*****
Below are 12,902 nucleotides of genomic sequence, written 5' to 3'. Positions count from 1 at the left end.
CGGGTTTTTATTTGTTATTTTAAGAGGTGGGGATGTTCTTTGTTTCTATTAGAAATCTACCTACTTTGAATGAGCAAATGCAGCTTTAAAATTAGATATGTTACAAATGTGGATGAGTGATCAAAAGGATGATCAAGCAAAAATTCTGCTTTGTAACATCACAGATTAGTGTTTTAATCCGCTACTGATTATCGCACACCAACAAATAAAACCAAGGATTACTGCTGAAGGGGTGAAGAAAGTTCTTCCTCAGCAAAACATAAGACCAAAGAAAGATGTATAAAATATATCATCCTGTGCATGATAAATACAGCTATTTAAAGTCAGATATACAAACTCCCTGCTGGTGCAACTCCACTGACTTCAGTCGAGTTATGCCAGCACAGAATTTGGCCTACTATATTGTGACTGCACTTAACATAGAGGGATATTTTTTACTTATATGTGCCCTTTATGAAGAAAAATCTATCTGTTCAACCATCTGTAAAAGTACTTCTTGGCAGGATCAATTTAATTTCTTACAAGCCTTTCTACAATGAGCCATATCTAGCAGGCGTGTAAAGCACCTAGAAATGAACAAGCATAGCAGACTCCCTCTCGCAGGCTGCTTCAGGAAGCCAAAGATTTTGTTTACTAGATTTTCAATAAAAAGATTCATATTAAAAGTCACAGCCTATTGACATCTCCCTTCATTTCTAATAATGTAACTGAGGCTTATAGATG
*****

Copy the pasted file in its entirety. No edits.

Below are 12,902 nucleotides of genomic sequence, written 5' to 3'. Positions count from 1 at the left end.
CGGGTTTTTATTTGTTATTTTAAGAGGTGGGGATGTTCTTTGTTTCTATTAGAAATCTACCTACTTTGAATGAGCAAATGCAGCTTTAAAATTAGATATGTTACAAATGTGGATGAGTGATCAAAAGGATGATCAAGCAAAAATTCTGCTTTGTAACATCACAGATTAGTGTTTTAATCCGCTACTGATTATCGCACACCAACAAATAAAACCAAGGATTACTGCTGAAGGGGTGAAGAAAGTTCTTCCTCAGCAAAACATAAGACCAAAGAAAGATGTATAAAATATATCATCCTGTGCATGATAAATACAGCTATTTAAAGTCAGATATACAAACTCCCTGCTGGTGCAACTCCACTGACTTCAGTCGAGTTATGCCAGCACAGAATTTGGCCTACTATATTGTGACTGCACTTAACATAGAGGGATATTTTTTACTTATATGTGCCCTTTATGAAGAAAAATCTATCTGTTCAACCATCTGTAAAAGTACTTCTTGGCAGGATCAATTTAATTTCTTACAAGCCTTTCTACAATGAGCCATATCTAGCAGGCGTGTAAAGCACCTAGAAATGAACAAGCATAGCAGACTCCCTCTCGCAGGCTGCTTCAGGAAGCCAAAGATTTTGTTTACTAGATTTTCAATAAAAAGATTCATATTAAAAGTCACAGCCTATTGACATCTCCCTTCATTTCTAATAATGTAACTGAGGCTTATAGATG